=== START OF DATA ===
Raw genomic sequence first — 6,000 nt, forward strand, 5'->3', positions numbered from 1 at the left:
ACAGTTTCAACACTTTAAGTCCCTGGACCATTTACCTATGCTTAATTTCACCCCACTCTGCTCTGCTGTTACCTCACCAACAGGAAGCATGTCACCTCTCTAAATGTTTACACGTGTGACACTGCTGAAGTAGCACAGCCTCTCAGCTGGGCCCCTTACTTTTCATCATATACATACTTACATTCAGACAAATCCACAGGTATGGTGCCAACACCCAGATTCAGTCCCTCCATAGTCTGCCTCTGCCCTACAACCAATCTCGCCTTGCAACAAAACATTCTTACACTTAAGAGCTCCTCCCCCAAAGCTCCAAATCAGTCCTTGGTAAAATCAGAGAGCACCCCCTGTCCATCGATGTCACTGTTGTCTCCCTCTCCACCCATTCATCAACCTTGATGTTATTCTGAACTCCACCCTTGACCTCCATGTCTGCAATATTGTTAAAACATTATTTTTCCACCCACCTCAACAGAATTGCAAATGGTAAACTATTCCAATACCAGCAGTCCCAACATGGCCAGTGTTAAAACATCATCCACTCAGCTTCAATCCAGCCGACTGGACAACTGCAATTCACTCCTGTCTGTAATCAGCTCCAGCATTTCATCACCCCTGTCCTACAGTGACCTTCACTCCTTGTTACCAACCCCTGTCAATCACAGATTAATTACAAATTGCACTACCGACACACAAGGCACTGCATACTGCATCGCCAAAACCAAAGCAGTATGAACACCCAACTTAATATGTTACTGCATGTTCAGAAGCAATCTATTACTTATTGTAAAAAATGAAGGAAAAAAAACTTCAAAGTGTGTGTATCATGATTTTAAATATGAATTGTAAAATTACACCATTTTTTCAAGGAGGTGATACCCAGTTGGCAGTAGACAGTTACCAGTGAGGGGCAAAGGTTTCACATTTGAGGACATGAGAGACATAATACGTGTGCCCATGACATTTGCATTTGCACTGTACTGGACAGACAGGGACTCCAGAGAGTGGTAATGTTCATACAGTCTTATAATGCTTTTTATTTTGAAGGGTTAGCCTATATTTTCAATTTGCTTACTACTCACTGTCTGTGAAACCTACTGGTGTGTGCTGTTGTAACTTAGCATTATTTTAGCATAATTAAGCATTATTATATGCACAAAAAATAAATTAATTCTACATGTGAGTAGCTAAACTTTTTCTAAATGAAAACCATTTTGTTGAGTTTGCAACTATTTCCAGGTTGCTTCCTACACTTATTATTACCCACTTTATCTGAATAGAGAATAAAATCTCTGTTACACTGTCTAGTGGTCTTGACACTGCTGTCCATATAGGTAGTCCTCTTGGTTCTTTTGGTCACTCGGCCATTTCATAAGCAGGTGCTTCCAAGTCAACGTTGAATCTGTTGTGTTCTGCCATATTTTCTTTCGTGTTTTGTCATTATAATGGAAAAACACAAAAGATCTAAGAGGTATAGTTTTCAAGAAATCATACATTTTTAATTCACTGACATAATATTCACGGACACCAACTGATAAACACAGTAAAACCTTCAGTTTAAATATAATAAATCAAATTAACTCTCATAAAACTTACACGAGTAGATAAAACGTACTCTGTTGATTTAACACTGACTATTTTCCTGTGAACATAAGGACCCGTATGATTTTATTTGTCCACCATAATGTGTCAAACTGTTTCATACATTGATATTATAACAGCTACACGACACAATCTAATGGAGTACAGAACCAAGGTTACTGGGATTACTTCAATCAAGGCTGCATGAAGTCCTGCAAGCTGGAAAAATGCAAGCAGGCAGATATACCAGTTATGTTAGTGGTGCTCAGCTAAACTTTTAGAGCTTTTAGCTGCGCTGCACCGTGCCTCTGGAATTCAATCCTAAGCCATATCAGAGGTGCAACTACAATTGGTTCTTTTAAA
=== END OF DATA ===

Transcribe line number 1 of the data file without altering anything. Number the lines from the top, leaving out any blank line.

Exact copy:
Raw genomic sequence first — 6,000 nt, forward strand, 5'->3', positions numbered from 1 at the left: